Almost everyone imagines that science has had a profound impact on the world. We tend to think of amazing inventions and our sophisticated understanding of how planets and cells and atoms work. We think about antibiotics and automobiles and weather satellites and wonder how hard life must have been for people before. We find it odd or curious that people used to believe the world was flat or that getting bled at the barber’s would cure a fever or that everything was made out of earth, air, fire, and water. We think of the great scientists like Galileo, or Darwin, or Newton, or Einstein, or Pasteur as enlightened geniuses leading the world forward. A story of slow progress and better understanding.
But it is so very much more complicated than that.
The changes wrought by science are not just in faster inventions and more accurate information. They can be gut-wrenching blows to how human beings see themselves—what humans are, where humans are, how important humans are, where humans are going, and what humans should do next. Science can create existential shock. But it’s hard to see that from the perspective of now. We might have some vague idea, for instance, that Galileo’s ideas were controversial because they challenged religious doctrine. But do we understand why the idea that the sun went around the earth was so terribly important that teaching the earth went around the sun deserved life imprisonment and death threats? Or why Giordano Bruno was burned alive for saying the sun was a star? Or why Harvey’s claim that the heart was a pump made his own patients abandon him? Or why Wohler’s laboratory synthesis of urea threatened the idea that life was special? Or why Willis became frightened of his own discoveries in neuroanatomy?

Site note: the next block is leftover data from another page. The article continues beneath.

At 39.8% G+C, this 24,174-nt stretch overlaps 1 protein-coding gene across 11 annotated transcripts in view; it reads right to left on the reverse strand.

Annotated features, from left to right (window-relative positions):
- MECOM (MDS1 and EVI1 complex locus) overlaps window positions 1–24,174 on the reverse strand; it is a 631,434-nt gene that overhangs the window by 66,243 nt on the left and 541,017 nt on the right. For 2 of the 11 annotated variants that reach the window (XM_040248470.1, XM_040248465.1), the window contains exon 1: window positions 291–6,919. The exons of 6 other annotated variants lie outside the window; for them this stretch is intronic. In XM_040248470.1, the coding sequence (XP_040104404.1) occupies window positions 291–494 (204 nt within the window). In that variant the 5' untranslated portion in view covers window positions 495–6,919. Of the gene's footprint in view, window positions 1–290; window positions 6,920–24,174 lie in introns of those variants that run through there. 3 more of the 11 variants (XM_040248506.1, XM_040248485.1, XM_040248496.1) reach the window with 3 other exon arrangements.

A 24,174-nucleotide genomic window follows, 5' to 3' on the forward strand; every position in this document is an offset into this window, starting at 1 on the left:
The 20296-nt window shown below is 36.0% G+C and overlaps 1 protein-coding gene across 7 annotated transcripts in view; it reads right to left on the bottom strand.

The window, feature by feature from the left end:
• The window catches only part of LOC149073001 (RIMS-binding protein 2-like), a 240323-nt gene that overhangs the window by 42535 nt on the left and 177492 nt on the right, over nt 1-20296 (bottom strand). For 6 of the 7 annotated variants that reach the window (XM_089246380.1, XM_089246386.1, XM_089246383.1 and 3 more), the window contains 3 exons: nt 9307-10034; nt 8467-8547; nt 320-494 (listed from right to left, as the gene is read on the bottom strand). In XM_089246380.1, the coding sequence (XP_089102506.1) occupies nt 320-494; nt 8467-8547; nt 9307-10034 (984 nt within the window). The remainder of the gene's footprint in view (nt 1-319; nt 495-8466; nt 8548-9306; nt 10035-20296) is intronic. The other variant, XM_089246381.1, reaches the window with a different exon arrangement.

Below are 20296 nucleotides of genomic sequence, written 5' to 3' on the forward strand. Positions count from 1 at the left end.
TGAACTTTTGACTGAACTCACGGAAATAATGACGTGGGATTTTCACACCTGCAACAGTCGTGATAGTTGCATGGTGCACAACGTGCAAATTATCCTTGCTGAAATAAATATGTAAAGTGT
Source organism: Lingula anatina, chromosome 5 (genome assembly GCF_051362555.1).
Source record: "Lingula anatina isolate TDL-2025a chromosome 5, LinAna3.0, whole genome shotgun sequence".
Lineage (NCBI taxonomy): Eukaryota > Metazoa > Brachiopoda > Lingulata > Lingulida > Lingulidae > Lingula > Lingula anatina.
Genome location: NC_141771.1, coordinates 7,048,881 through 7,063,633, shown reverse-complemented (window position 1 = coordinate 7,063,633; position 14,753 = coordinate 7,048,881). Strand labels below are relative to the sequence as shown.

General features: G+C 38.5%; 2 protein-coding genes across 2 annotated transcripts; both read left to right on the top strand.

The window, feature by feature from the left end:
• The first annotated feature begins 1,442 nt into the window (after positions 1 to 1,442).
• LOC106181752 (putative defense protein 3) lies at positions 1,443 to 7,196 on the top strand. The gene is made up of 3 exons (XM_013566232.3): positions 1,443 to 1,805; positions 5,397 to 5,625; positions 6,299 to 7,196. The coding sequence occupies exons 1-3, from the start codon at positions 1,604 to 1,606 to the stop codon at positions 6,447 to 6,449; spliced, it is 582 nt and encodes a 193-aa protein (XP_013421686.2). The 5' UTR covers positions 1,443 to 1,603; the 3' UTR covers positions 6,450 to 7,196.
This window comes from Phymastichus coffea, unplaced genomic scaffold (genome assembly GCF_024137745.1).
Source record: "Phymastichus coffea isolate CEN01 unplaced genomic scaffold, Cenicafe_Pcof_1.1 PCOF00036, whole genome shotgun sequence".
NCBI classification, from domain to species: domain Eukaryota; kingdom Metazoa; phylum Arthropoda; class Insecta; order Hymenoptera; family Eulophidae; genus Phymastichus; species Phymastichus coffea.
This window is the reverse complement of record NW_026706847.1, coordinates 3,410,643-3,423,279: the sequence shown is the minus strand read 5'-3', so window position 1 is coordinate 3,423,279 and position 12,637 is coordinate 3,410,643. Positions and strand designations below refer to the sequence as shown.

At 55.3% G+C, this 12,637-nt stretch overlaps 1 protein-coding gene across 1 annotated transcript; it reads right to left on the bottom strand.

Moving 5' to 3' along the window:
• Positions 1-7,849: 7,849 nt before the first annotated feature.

And what about that picture of the forward-thinking scientist? Does it confuse things to discover Newton spent most of his time in alchemy and decoding Bible prophecies and that his critics accused him of promoting magic? To discover that Darwin did not come up with the idea of evolution? That the “Big Bang” was a Christian idea that atheist physicists ridiculed? That in an effort to be strictly scientific, Skinner thought we didn’t need to study the brain?
In the 2014 Great Topics course, we are going to plunge into the history of science—not as a list of important discoveries or encyclopedic facts but as a soul-searching (or should that be brain-registering?) inspection of how humans used to see themselves and how science shook their worldviews. Taking in pivotal moments from astronomy, physics, chemistry, biology, psychology, and medicine, we will find out not only what happened, but why it happened, and most importantly, why it mattered. And in the end, we won’t let ourselves off the hook. We will take a look at what is happening now in science, asking ourselves if some cherished part of our own worldview is being threatened as much as Pope Urban VIII’s geocentrism was.
Established in 1988 and made possible in part by a grant from the National Endowment for the Humanities, Leadership Seminars in the Humanities bring together Millsaps professors in the humanities with corporate, volunteer and professional leaders in the community. To better reflect the current philosophy of these seminars, the name has been changed to Millsaps Great Topics Seminars: Studies in the Humanities and Sciences. These seminars offer an opportunity for serious engagement with intellectual issues affecting society and the individual.
For more information on the Great Topics Seminars, contact the Millsaps College Office of Continuing Education at 601-974-1130.